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Old 12-19-2008, 08:18 PM
 
3,459 posts, read 5,511,538 times
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If you take along a thermos, you can brew up some coffee the night before, and have coffee ready without even getting out of bed.
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Old 12-19-2008, 11:32 PM
 
Location: So. of Rosarito, Baja, Mexico
6,950 posts, read 21,082,980 times
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Worked in the grocery trade for 23 yrs. In my business I had to visit this one mkt every three months. They always had a coffee pot going in the meat dept. Always had a cup with the owner and asked him what kind of coffee they used from the store shelf. Cannot recall the brand but do recall him saying that the butchers never washed the pot but only rinsed it out for a fresh pot because it was always cold in the back cutting room. Thus my answer regarding the rinsing part. My wife drank a lot of coffee and had her do the same thing. Steve
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Old 12-20-2008, 08:23 AM
 
1,156 posts, read 3,604,486 times
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Thanks to everyone for the advice

My dad taught me to only occasionally clean my coffepot with a water/vingar mix.
Otherwise I am a rinser too.

I appreciate the alternative advice about bringing a little drip maker, but I am feeling up for the challenge of the percolator and we'll see what happens.
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Old 12-20-2008, 09:08 AM
 
Location: Finally made it to Florida and lovin' every minute!
22,677 posts, read 18,602,770 times
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Good luck, cdc. I'm sure that, should you follow the good advice you've been given here, you'll have yourself some wonderful coffee. Just keep that little dripper in mind just in case....

Happy Holidays!
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Old 12-20-2008, 03:40 PM
 
16 posts, read 58,184 times
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You do not need to spend $20.00 for a good coffee pot or even $10.00. I have a nice supply of electric peculators which I have purchased all for under $3.00 each. Shop your local second hand, Goodwill, Salvation Army store. People get those drippy things and throw away their perfectly good peculators.
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Old 12-21-2008, 01:20 AM
 
26,696 posts, read 26,453,915 times
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I have one and its the only type I'll ever buy/use. Its pretty simple, almost similar to a plastic coffeemaker. Filter, measure out the coffee and water, when youre ready, plug it in...or set the timer if you have one.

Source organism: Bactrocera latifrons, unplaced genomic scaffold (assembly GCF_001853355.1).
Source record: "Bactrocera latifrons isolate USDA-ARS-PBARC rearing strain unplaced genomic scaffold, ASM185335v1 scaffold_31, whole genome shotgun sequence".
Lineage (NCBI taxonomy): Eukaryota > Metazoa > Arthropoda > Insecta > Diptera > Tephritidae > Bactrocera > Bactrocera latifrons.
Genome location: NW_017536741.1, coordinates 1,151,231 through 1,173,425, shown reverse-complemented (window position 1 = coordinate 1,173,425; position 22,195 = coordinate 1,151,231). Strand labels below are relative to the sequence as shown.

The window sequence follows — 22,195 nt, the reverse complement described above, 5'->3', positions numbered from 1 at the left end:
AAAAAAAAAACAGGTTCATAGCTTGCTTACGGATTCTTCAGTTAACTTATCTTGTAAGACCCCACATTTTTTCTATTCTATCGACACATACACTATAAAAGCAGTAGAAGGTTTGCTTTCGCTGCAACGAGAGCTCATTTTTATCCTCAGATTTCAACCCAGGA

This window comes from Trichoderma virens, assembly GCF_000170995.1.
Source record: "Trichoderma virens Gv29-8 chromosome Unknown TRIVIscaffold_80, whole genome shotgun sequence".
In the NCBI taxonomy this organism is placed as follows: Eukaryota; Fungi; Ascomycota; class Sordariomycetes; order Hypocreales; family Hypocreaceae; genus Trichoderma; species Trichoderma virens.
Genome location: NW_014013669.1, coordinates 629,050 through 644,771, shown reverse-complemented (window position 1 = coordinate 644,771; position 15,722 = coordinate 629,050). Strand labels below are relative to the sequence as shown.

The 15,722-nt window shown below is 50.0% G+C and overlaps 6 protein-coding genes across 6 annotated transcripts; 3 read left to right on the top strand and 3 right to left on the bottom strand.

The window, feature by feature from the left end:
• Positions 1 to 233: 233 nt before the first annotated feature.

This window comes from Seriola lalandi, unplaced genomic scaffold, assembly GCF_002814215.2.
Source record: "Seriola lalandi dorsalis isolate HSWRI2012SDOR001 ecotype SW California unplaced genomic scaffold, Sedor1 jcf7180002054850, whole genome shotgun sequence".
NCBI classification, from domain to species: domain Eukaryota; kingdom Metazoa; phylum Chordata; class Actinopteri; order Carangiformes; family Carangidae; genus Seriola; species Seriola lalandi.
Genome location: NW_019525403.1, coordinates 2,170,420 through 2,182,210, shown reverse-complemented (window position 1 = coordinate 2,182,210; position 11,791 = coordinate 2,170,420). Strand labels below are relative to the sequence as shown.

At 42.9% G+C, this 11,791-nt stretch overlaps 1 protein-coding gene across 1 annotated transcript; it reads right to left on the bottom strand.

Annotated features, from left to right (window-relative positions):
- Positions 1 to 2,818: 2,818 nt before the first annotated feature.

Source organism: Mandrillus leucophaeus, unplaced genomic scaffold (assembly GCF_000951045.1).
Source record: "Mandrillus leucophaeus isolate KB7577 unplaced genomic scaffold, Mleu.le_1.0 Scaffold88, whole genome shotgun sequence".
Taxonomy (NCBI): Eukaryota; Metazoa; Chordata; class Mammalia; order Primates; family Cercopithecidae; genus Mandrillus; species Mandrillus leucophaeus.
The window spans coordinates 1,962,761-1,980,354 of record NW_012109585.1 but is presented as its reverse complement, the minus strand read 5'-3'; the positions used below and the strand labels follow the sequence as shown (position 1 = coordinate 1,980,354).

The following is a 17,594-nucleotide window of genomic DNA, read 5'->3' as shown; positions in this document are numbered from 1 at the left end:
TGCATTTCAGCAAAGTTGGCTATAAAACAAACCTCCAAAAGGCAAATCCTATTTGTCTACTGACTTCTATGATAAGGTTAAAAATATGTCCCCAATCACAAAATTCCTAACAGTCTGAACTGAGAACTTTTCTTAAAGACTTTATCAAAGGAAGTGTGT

Somewhere in my storage I even have one of those real old fashioned aluminum ones you do over the stove, and have used it lots of times!
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Old 12-21-2008, 08:52 AM
 
Location: Mid-Atlantic
31,683 posts, read 32,912,444 times
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Quote:
Originally Posted by Steve Bagu View Post
Worked in the grocery trade for 23 yrs. In my business I had to visit this one mkt every three months. They always had a coffee pot going in the meat dept. Always had a cup with the owner and asked him what kind of coffee they used from the store shelf. Cannot recall the brand but do recall him saying that the butchers never washed the pot but only rinsed it out for a fresh pot because it was always cold in the back cutting room. Thus my answer regarding the rinsing part. My wife drank a lot of coffee and had her do the same thing. Steve
My husband tried to get me to stop washing the coffee pot. He told me that when he was in the Army, the coffee in the team room was the best and they just rinsed. I reminded him that Army guys do stuff like make soup in sweaty helmets. I'll bet that's tasty too.
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Old 12-21-2008, 11:28 AM
 
26,696 posts, read 26,453,915 times
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Yikes! A clean machine makes all the difference. Havent tried that 'soup-in-a-helmet' recently, guess thats a new one!
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Old 12-21-2008, 12:04 PM
 
Location: So. of Rosarito, Baja, Mexico
6,950 posts, read 21,082,980 times
Reputation: 6869
Hmmmmmm...took a bath from my steel helmet...soup in one?...never heard or saw that one during my 5 yrs of service.
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Old 12-21-2008, 12:55 PM
 
Location: USA
3,966 posts, read 10,294,857 times
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if its weak coffee a teaspoon a cup is pretty good guess. If its strong, like Illy, i would recommend half. But percolator's make some of the best coffee.
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